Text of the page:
Braves must find role for a more confident Vaughn Grissom

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Vaughn Grissom is the latest young star to burst onto the scene, and he was critical in the Braves 6-4 victory over the Marlins, going 2-for-4 and coming through with the go-ahead RBI in the 8th inning. After the game, Grissom talked about the differences this year compared to last, when he was forced into major-league action much earlier than anticipated because of the injuries to Ozzie Albies and Orlando Arcia.

Vaughn Grissom began last season in High-A Rome before eventually being promoted to AA Mississippi, where he was only able to appear in 22 games before making his major-league debut. Despite that, he was actually a critical piece to the Braves turning things around. The Braves didn’t miss a beat with him at second base. If anything, he provided the team a boost, accruing 0.7 fWAR over 41 games.

Still, reaching the majors after just a few games in AA isn’t normal, and regression finally did smack Grissom in the face to end the season. By playoff time, he was replaced in the lineup altogether. Pitchers began to figure him out, and he was walking to the plate just hoping to make contact each at-bat.

It was fair to wonder how the organization viewed Vaughn Grissom long-term. He wouldn’t be the first 21-year-old to thrive in their initial stint in the majors before experiencing trouble, but the Braves made a statement when they decided not to bring in another shortstop and instead stick with Grissom and Orlando Arcia.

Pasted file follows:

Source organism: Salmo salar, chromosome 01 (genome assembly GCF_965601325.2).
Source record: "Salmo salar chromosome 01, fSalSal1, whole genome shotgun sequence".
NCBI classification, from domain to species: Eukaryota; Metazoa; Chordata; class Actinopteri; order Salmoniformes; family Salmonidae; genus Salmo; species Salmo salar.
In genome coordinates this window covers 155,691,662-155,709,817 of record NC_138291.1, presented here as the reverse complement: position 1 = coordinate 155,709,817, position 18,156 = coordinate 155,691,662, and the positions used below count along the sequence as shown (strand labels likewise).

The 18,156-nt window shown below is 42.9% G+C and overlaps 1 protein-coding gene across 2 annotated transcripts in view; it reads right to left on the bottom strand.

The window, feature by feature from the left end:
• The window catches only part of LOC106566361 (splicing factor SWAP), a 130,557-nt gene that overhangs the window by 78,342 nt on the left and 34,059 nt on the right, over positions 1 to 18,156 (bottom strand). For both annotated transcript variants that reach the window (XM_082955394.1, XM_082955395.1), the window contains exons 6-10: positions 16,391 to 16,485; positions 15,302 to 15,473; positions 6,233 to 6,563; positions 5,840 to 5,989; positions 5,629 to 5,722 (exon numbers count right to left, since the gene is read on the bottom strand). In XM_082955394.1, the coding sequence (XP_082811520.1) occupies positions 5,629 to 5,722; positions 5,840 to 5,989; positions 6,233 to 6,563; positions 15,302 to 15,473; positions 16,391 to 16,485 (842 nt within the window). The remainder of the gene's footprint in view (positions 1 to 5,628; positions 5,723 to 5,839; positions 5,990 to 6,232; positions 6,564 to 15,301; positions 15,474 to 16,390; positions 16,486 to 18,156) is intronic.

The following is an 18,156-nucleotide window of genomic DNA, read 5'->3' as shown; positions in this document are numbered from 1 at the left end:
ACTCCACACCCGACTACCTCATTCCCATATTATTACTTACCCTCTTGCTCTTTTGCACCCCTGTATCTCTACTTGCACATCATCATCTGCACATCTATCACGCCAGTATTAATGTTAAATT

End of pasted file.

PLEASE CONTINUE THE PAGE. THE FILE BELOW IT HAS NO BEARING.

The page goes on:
The expectation coming into camp was for the younger Grissom to win the job. On the surface, he looked like the better player during Spring Training, hitting nearly .400. However, the Braves had concerns about his defense and opted to roll with the better glove in Arcia.

It’s worked. Before suffering a micro-fracture in his hand, Arcia was playing Gold Glove defense at shortstop as well as hitting .333 with a couple of homers. The offense is probably not sustainable, but he’s proven he can be a starting MLB shortstop.

On the other hand, the concerns about Grissom’s defense have been proven legitimate. He’s looked like a fish out of water at shortstop in Arcia’s absence, but in the same breath, his offense is ready for the major-league level. Grissom projects as a player that can hit over .300. He doesn’t strike out much and will get on base at a high clip, even if he never blasts 25 homers.

There’s a lot of value in that, but the Braves still have to find out where Vaughn Grissom fits in defensively. Right now, he can’t be trusted as the starting shortstop. That’s Arcia’s job to lose, but a talented and confident Grissom belongs on the major-league roster. It’s up to the front office and coaching staff to figure out the best way to utilize him as the season continues.

Photo: David J. Griffin/Icon Sportswire

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